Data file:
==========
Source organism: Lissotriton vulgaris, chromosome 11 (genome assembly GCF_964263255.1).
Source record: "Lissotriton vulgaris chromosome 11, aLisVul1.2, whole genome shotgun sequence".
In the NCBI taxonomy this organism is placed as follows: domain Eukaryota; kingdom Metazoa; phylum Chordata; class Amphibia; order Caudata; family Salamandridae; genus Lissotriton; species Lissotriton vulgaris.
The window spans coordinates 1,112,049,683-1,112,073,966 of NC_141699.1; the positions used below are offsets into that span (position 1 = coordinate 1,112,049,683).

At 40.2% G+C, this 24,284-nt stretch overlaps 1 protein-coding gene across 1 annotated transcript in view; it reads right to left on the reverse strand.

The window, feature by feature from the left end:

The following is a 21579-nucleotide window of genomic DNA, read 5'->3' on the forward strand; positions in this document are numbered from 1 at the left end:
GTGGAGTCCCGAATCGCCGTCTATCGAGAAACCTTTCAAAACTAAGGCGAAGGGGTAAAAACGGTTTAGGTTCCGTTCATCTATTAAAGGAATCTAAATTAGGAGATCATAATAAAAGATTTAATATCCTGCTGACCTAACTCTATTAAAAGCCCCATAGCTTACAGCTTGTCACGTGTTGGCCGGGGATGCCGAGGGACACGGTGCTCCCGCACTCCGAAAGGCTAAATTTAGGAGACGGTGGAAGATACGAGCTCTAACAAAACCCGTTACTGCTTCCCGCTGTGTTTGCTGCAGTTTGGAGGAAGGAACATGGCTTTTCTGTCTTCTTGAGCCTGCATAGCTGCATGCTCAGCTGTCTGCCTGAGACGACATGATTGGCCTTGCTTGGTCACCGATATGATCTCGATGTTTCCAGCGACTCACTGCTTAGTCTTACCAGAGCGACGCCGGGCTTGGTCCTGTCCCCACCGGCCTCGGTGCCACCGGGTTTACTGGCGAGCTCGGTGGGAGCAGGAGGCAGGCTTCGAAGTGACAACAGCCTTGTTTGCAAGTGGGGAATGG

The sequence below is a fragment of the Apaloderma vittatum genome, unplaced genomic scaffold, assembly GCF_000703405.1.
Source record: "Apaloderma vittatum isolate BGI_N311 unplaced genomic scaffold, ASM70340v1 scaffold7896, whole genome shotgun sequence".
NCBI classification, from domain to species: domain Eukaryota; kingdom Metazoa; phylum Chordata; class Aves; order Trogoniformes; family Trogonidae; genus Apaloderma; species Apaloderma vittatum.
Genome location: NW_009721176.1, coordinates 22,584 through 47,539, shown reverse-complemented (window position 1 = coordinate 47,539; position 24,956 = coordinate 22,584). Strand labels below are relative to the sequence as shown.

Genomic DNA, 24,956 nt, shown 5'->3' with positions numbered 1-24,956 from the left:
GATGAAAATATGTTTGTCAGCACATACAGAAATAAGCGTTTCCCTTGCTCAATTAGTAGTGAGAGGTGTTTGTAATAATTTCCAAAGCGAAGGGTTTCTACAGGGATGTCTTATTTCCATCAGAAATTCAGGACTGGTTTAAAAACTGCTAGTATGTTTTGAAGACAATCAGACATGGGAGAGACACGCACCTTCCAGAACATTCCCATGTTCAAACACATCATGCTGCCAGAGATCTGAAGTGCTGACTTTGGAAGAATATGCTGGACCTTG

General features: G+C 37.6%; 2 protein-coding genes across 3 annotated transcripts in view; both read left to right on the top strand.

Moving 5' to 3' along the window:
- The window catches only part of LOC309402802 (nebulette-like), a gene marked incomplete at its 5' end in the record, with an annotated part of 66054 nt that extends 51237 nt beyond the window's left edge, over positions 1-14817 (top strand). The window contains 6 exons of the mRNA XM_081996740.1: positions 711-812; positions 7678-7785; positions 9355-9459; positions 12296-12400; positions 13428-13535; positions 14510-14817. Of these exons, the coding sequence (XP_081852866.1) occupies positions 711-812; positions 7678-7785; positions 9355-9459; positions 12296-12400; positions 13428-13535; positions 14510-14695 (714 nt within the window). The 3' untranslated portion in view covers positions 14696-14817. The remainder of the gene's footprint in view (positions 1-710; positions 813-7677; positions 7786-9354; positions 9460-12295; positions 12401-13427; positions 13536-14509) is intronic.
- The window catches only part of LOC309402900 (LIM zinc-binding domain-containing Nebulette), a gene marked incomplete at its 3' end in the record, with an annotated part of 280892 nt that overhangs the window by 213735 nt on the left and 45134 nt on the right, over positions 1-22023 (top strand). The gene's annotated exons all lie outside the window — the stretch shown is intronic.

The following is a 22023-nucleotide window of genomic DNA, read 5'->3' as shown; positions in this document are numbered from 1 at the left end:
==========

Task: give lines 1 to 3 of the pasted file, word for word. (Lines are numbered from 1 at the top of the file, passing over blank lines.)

Source organism: Lissotriton vulgaris, chromosome 11 (genome assembly GCF_964263255.1).
Source record: "Lissotriton vulgaris chromosome 11, aLisVul1.2, whole genome shotgun sequence".
In the NCBI taxonomy this organism is placed as follows: domain Eukaryota; kingdom Metazoa; phylum Chordata; class Amphibia; order Caudata; family Salamandridae; genus Lissotriton; species Lissotriton vulgaris.